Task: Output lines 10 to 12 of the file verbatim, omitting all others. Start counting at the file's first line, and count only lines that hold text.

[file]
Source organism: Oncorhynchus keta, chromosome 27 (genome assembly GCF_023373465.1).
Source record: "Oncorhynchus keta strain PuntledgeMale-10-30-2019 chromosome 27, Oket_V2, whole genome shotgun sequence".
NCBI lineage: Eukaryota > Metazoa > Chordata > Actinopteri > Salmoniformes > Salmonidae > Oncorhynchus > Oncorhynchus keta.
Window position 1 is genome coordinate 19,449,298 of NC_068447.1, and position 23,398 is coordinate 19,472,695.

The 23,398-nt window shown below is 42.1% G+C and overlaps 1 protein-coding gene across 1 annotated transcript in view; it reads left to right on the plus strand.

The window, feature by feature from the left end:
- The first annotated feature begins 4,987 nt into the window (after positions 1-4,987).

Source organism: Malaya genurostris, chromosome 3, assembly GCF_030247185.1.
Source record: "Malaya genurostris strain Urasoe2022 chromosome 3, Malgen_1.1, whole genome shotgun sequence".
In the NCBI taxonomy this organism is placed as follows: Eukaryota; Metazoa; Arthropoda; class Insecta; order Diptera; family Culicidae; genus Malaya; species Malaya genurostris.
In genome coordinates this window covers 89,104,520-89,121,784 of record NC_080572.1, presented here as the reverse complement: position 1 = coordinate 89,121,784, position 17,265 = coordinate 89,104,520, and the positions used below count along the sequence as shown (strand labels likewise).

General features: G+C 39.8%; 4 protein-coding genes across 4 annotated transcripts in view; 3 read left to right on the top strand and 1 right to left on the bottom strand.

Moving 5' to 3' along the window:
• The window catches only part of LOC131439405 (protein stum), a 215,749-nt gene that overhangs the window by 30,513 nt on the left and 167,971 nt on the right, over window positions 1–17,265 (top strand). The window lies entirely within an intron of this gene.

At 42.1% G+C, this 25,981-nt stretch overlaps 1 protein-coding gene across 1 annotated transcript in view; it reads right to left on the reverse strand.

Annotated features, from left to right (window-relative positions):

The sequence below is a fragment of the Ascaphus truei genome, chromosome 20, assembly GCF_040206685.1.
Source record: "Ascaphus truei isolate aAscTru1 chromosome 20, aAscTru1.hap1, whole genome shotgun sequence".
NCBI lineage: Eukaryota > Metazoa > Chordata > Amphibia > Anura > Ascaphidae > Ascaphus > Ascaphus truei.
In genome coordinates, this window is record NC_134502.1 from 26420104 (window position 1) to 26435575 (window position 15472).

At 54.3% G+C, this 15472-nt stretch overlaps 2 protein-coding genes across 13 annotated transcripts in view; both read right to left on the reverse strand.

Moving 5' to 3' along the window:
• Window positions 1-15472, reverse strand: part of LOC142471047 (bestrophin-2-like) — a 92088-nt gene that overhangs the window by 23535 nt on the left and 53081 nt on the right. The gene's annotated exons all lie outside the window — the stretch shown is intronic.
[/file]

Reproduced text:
In the NCBI taxonomy this organism is placed as follows: Eukaryota; Metazoa; Arthropoda; class Insecta; order Diptera; family Culicidae; genus Malaya; species Malaya genurostris.
In genome coordinates this window covers 89,104,520-89,121,784 of record NC_080572.1, presented here as the reverse complement: position 1 = coordinate 89,121,784, position 17,265 = coordinate 89,104,520, and the positions used below count along the sequence as shown (strand labels likewise).

General features: G+C 39.8%; 4 protein-coding genes across 4 annotated transcripts in view; 3 read left to right on the top strand and 1 right to left on the bottom strand.